September 26th, 2012

Sterilization Bill: They heard us

One of AWARE’s key recommendations has been incorporated into the Voluntary Sterilisation (Amendment) Bill, as read in Parliament on September 10: an order from the High Court will now be required before the sterilisation of persons who lack mental capacity to decide on such matters can be carried out.

This need for a Court Order was one of the recommendations made in AWARE’s submission to the Ministry of Health (MOH) during a public consultation held earlier this year.

Specifically, we recommended that except in the case of emergency situations (where the procedure is necessary to save the individual’s life or to prevent serious deterioration of his or her health), the sterilisation of persons lacking in capacity to decide should always be decided by a court or an independent committee.

Sterilisation is a major, irreversible and invasive procedure that has profound life-long physical and psychological effects. A Court Order should therefore be a pre-requisite in cases where a person is deemed incapable of consenting to sterilisation herself.

AWARE applauds this change. The bodies and reproductive rights of women and girls with intellectual and developmental disabilities should be protected on an equal basis with others. We believe that by imposing more stringent requirements for the sterilisation of persons who lack mental capacity, the State is taking steps to protect these fundamental rights.

This is an encouraging sign that the State is serious about fulfilling its obligations under the UN Convention on the Rights of Persons with Disabilities (CRPD), which Singapore will be signing later this year.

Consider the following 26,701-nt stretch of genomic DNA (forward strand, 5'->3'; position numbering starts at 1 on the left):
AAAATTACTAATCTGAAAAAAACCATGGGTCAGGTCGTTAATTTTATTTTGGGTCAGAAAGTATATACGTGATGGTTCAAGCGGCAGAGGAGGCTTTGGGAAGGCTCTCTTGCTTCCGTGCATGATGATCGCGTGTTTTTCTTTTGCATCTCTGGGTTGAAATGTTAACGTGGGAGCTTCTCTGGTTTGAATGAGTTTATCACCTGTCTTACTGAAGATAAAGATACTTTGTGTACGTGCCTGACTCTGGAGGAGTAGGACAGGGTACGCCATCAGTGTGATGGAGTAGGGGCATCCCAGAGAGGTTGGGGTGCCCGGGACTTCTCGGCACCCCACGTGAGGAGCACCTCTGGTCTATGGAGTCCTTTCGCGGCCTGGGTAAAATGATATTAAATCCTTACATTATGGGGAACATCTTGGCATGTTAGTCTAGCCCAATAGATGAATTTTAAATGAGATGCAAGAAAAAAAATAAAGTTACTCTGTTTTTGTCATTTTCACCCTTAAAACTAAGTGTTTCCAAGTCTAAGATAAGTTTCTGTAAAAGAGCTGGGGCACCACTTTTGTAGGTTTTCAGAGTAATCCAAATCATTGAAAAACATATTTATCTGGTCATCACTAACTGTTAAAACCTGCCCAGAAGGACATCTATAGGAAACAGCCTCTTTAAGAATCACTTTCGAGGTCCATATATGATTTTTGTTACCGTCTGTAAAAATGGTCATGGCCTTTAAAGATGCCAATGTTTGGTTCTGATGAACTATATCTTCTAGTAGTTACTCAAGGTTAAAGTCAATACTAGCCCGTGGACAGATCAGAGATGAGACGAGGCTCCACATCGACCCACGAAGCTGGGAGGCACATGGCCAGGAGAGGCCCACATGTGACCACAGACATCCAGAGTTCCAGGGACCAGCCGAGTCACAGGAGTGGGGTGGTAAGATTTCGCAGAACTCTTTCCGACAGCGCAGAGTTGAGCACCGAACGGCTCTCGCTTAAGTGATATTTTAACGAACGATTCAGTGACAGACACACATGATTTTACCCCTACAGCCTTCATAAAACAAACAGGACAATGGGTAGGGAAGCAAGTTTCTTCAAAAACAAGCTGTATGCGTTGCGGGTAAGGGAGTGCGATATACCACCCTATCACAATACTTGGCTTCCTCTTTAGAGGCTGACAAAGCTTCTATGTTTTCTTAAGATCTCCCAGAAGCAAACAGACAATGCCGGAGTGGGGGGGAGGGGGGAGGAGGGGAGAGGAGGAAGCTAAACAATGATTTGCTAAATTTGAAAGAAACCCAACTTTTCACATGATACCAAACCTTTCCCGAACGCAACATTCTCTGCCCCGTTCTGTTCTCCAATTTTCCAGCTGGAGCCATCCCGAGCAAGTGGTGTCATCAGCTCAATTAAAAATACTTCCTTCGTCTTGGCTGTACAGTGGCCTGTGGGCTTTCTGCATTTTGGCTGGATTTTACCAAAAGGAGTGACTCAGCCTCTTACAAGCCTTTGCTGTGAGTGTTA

However, we are disappointed that MOH and the Ministry of Community Development, Youth and Sports (MCYS) did not take up AWARE’s recommendations on minors. The proposed amendments currently allow persons under 21 to consent to sterilisation for non-medical reasons, provided a parent, guardian or spouse also consents.

It is odd for the Bill to provide that a Court Order is necessary to authorise the sterilisation of persons lacking in mental capacity but not require this for the sterilisation of very young minors, who may also not be in a position to give informed consent to sterilisation.

More importantly, we believe that the Bill in its present form contravenes the State’s obligations under the United Nations Convention of the Rights of the Child (CRC) as it does not provide for any requirement or mechanism to ensure that the decision is made in the best interest of the child. This is especially necessary where the child is very young. Click here for more details.

We have written to MOH and MCYS urging further consideration of our recommendations that a minimum age be set at which minors are deemed capable of giving consent for sexual sterilisation (together with her parent(s)/guardian), and that a Court Order or at least an independent committee decision should be required for minors below this age.

We also reiterated our recommendation that the Bill adopt the parental consent scheme set out in the Women’s Charter, rather than requiring that only one parent need consent to sterilisation. As well, we are writing to various Members of Parliament with our recommendations for the Bill.

AWARE is encouraged by the changes that have been made to the Bill, but believes that better protections have to be provided for minors in order for it to comply with the international conventions to which Singapore is a signatory. We hope to continue working with the State to promote and protect the rights of all women and girls.

One Comment ...

  1. Sureesh

    It seems that when the bill was tabled in parliament for voting, there was not enough MPs present to form a quorum. After all the efforts people take to contribute to the feedback process our MPs don’t even bother to turn up in parliament.

    #3260